Project description:The present study investigated the association of maternal dietary patterns with pre-pregnancy body mass index (BMI) and total gestational weight gain (GWG), using data of 232 women from the "Mamma & Bambino" cohort. Dietary patterns were derived by a food frequency questionnaire and principal component analysis. Self-reported pre-pregnancy BMI and GWG were calculated according to the World Health Organization and Institute of Medicine guidelines, respectively. The adherence to the "Western" dietary pattern-characterized by high intake of red meat, fries, dipping sauces, salty snacks and alcoholic drinks-was associated with increased GWG (β = 1.217; standard error [SE] = 0.487; p = 0.013), especially among obese women (β = 7.363; SE = 1.808; p = 0.005). In contrast, the adherence to the "prudent" dietary pattern-characterized by high intake of boiled potatoes, cooked vegetables, legumes, pizza and soup-was associated with reduced pre-pregnancy BMI (β = -0.631; SE = 0.318; p-trend = 0.038). Interestingly, the adherence to this pattern was positively associated with GWG among underweight (β = 4.127; SE = 1.722; p = 0.048), and negatively among overweight and obese individuals (β = -4.209; SE = 1.635; p = 0.016 and β = -7.356; SE = 2.304; p = 0.031, respectively). Our findings point out that the promotion of a healthy diet might represent a potential preventive strategy against inadequate weight gain, even during the periconceptional period.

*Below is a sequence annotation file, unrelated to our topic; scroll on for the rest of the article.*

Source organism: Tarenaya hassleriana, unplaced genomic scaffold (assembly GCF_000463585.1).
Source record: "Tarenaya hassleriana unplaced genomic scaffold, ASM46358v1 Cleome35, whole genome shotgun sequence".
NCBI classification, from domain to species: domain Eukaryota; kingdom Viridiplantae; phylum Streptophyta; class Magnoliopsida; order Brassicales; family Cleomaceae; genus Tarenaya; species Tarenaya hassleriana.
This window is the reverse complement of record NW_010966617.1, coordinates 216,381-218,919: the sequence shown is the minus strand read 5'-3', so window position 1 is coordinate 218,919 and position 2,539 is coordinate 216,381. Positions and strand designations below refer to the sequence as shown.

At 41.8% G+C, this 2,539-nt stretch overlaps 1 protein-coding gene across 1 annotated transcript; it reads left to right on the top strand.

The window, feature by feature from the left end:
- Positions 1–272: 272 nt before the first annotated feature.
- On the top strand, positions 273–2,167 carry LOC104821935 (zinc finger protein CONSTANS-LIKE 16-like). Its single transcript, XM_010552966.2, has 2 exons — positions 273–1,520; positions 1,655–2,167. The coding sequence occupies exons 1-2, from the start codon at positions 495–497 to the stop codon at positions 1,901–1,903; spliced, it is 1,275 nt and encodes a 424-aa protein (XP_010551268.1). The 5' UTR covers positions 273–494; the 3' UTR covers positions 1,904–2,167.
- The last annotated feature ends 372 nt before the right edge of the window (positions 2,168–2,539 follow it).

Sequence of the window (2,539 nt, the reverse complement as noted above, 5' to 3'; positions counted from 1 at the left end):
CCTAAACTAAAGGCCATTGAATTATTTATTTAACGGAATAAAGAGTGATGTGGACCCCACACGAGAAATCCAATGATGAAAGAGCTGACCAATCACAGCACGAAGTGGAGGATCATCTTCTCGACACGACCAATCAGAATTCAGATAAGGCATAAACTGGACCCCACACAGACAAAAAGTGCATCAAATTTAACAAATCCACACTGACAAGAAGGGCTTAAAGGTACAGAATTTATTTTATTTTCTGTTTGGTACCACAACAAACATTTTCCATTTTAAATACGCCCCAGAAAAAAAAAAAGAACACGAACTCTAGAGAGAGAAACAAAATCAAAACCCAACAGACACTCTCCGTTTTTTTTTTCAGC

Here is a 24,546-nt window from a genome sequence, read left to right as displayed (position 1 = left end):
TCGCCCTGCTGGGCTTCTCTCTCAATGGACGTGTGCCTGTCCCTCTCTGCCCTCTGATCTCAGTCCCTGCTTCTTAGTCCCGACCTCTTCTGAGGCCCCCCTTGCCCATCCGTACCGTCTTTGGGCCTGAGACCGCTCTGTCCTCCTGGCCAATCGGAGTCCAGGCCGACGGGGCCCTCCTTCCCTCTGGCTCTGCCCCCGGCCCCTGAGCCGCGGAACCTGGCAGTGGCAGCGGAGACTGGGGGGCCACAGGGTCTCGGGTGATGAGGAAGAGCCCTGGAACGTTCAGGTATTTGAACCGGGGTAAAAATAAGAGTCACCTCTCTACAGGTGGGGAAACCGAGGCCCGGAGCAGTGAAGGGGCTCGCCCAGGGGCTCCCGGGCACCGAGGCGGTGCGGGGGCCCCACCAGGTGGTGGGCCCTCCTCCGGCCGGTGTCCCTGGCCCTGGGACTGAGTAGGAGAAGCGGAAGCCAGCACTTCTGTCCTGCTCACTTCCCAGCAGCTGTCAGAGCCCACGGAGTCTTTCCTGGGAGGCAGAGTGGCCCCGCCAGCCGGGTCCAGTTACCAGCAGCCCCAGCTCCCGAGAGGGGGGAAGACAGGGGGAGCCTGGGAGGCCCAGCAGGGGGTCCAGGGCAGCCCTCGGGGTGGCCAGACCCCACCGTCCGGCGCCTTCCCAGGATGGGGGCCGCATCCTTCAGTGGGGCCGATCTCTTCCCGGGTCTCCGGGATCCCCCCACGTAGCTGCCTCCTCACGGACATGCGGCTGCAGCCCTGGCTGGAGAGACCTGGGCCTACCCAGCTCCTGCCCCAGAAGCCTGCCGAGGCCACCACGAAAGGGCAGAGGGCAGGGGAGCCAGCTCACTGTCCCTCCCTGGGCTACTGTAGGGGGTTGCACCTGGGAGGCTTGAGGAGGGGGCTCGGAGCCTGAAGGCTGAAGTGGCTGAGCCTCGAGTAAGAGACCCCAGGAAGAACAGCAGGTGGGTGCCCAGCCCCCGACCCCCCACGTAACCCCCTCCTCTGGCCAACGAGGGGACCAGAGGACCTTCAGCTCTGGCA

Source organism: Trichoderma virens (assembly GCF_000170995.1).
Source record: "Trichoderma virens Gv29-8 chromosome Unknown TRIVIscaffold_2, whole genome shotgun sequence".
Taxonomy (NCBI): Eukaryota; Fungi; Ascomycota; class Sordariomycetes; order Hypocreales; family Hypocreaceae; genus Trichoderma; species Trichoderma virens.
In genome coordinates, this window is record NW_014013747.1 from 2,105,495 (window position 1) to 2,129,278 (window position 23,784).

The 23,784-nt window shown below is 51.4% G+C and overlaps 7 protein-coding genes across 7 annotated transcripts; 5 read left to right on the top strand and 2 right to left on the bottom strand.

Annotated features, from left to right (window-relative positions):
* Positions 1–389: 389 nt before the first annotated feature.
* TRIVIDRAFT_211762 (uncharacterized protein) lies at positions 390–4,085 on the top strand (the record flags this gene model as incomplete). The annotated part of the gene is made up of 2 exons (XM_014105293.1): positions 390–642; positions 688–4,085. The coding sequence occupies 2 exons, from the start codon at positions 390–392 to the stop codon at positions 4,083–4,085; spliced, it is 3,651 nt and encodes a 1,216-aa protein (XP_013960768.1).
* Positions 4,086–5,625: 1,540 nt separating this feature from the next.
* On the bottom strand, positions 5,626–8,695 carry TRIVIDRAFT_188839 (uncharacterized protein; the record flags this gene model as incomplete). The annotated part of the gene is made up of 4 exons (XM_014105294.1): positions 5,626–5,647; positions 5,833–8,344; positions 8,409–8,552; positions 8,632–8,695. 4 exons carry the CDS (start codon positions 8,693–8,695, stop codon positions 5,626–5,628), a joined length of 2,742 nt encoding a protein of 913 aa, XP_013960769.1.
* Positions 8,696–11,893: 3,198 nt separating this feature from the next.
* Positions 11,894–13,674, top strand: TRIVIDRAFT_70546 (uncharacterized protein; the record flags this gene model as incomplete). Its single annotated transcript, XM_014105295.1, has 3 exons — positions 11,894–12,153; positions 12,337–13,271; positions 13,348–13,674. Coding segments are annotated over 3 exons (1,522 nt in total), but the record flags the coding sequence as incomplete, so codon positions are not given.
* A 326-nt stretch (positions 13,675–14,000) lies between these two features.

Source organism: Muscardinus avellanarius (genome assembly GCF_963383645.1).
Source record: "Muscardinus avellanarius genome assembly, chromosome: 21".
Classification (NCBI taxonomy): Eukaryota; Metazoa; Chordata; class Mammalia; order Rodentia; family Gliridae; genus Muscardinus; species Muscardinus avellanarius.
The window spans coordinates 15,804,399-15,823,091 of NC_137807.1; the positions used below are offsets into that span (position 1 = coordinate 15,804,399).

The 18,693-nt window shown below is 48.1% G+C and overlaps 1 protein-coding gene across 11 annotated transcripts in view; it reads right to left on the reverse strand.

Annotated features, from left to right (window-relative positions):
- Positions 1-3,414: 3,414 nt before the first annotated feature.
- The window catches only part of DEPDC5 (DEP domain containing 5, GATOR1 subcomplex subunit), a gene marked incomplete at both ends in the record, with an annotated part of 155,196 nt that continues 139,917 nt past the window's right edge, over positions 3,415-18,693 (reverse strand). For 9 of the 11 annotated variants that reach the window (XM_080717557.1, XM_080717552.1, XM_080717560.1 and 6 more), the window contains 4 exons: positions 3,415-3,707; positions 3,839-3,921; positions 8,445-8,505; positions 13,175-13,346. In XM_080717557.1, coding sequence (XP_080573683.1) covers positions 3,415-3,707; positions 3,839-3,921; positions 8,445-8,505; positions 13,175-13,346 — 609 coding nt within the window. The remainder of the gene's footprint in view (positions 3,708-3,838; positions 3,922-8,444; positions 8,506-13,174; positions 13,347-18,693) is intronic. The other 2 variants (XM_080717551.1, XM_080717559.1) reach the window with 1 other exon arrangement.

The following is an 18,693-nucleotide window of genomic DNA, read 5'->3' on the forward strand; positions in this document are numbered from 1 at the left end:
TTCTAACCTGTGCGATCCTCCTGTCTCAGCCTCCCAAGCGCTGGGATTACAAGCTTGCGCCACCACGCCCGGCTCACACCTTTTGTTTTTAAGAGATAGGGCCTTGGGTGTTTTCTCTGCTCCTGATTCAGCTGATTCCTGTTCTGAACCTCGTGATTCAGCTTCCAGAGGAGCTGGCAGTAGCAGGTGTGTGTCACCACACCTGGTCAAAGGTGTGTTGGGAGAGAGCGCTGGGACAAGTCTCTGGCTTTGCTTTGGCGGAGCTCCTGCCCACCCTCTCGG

Project description:OBJECTIVE:The aims of this study were to characterize, among pregnant Mexican women, gestational weight gain (GWG) trajectories; assess associations of maternal dietary quality score (MDQS) with GWG during early-mid pregnancy, middle pregnancy, late pregnancy, and prolonged pregnancy; and evaluate the association between MDQS and adequacy of GWG, throughout pregnancy. We hypothesized that higher MDQS adherence is protective against insufficient or excessive GWG across pregnancy and that the association between MDQS adherence and GWG would vary by prepregnancy body mass index (BMI) category. METHODS:We analyzed data from 660 pregnant women participating in the PRINCESA (Pregnancy Research on Inflammation, Nutrition and City Environments: Systematic Analyses) cohort in Mexico City, 2009 to 2014. Repeated measures of dietary intake and mother's weight were obtained during pregnancy. Individual GWG trajectories were modeled in a multilevel regression framework. Associations between MDQS (low, medium, and high adherence) and GWG were investigated using mixed-effect regression models with linear splines. RESULTS:Women with prepregnancy BMI of ?30 kg/m2 had a slower rate of GWG (RGWG) compared with other categories. A higher adherence to MDQS was protective against an insufficient (odds ratio [OR], 0.63; 95% confidence interval [CI], 0.42-0.95; P?=?0.03) and an excessive RGWG (OR, 0.62; 95% CI, 0.41-0.94; P?=?0.03) throughout pregnancy, adjusting for prepregnancy BMI, energy intake, maternal age, educational level, parity, fetal sex, marital status, and physical activity. Associations between diet and RGWG differed by gestational period. CONCLUSION:A better quality diet, as measured by MDQS, was associated with appropriate GWG during pregnancy in the PRINCESA cohort.